For example, an inspector might notice that your plumbing is old though still in decent working order. They may factor the system’s age into their rates. Alternatively, the inspector might find a leak causing water damage to your basement ceiling. In this case, they may require that repairs be made before they approve you for a homeowners insurance policy.
4-point inspections focus on these four parts of the house:
These elements of a house have a finite lifespan. For an older home that hasn't been renovated, an insurance company will want to determine the risk of a claim in the near future. The inspector will inspect each element and determine its condition—old, new, professionally repaired or damaged.
The typical home inspector conducting a 4-point inspection would not be qualified to do a detailed assessment of any repairs needed. For example, if an inspection were to determine that your aging HVAC unit needs improvement, an HVAC specialist would be required to identify exactly what repairs or upgrades are necessary. If your home fails the 4-point inspection, you might not be able to purchase homeowners insurance until necessary remedies are made.
A 4-point inspection is not in-depth enough to evaluate all possible risks associated with a home, so it should not be relied upon when deciding whether to purchase a house.
What Else Might Be Covered in a Home Inspection?
Potential buyers typically pay for a substantial inspection, known as a "whole home inspection," which examines all aspects of the entire house. These inspections often take a few hours, covering a comprehensive list of possible issues. Like a 4-point inspection, a whole home inspection may lead to additional investigation by a specialist. Areas potentially covered by home inspections include:
- Electrical Systems: Is there any damage, such as fraying wires? If wiring is old, does it meet current safety codes?
- Plumbing System: Does the septic system have any drainage problems? Is the water pressure adequate?
- HVAC System: Does the furnace have any cracks? Is the air conditioning system efficient?
- Chimney: Does the chimney have any loose bricks or cracks that allow moisture to enter the house?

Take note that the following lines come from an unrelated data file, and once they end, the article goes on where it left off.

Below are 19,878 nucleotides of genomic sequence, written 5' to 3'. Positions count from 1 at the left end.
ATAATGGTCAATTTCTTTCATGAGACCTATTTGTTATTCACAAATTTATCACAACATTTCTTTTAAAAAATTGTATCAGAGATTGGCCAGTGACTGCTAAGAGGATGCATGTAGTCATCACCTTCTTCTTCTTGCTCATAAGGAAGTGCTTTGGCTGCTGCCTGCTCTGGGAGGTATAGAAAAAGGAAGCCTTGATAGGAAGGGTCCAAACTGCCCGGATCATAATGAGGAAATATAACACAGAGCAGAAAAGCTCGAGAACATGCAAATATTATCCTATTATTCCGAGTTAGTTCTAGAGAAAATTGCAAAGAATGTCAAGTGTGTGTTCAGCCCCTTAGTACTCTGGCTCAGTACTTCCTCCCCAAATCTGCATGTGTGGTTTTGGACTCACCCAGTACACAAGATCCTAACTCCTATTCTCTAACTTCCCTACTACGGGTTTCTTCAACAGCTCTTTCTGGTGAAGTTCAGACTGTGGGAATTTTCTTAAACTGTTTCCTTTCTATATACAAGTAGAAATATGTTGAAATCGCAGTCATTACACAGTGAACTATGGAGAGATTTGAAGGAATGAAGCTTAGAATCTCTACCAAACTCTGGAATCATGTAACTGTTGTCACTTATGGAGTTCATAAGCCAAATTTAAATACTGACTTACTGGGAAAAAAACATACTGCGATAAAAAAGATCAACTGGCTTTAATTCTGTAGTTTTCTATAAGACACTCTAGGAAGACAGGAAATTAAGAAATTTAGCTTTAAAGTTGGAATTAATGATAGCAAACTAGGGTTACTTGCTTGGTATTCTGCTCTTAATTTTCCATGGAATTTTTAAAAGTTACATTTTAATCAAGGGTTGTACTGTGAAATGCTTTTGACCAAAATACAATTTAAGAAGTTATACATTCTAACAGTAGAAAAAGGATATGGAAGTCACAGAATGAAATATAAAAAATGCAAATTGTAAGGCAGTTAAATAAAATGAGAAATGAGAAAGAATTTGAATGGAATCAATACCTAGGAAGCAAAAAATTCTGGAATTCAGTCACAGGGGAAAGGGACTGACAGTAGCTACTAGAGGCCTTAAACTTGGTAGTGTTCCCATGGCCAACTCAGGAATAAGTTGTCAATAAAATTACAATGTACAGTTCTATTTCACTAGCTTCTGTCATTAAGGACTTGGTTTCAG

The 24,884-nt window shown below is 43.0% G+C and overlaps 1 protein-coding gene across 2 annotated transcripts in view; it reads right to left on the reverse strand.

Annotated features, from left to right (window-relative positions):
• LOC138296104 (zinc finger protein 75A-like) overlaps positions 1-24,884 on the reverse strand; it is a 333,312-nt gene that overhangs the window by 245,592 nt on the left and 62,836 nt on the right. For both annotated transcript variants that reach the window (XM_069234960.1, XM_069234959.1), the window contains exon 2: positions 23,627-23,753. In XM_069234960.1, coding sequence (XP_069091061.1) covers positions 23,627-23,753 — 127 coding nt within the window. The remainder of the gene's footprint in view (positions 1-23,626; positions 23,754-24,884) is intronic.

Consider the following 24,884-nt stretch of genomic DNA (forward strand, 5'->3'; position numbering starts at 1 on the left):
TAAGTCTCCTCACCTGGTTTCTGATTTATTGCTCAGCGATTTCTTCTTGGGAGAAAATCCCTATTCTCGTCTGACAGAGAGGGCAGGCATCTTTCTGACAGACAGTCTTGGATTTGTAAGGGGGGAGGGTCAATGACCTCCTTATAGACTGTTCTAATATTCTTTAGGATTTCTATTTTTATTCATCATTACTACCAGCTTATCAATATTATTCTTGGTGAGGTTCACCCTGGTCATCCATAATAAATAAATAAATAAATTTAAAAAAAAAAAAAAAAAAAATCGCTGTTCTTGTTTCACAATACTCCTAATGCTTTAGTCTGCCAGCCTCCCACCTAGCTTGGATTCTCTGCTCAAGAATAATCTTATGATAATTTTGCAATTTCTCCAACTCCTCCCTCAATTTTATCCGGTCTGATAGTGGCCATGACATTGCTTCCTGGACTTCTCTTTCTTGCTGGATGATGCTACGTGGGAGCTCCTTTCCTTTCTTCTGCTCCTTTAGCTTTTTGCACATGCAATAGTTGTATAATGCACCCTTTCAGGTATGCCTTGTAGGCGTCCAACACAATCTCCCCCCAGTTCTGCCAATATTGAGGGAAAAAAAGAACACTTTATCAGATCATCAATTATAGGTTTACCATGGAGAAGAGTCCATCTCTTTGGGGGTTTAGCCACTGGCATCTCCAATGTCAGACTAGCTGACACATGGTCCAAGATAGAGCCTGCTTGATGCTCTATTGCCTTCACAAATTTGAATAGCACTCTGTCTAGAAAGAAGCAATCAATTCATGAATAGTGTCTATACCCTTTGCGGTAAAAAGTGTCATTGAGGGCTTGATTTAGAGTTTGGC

- Roof: Is the roof built to handle the weight of snow? Are any shingles damaged?
- Water and Mold Damage: Is there any black mold? Is the basement excessively damp, and likely to suffer from flooding and mold damage after heavy rain? Are there cracks in the foundation that will lead to leaks?
- Pests: Are there signs of termites or a rodent infestation?
- Lead-based Paint and Asbestos: If there are signs of either material, a specialist may be called to investigate.
Can I Get Home Insurance if My House Fails an Inspection?
If you own a house that has failed a home inspection, you might not be approved for a homeowners insurance policy until you fix the problems. Alternatively, you might receive a policy that stipulates that certain repairs must be made within a limited time (usually 30 days) for your policy to remain valid.
A house might fail a 4-point inspection for defects such as leaking pipes or a damaged roof that's not structurally sound. If you're not interested in making the repairs yourself, perhaps in return for a reduced sale price, you can negotiate with the current owner to fix the issues.
If your home doesn't qualify for a homeowners insurance policy because renovations are required, you still have one insurance option. A surplus lines policy, also known as builder's risk insurance or vacant property insurance, is specifically for property that's under construction, and for risks that are not covered by standard insurance carriers. While this form of insurance is typically more expensive than a normal insurance policy, it may provide necessary coverage while you renovate your home.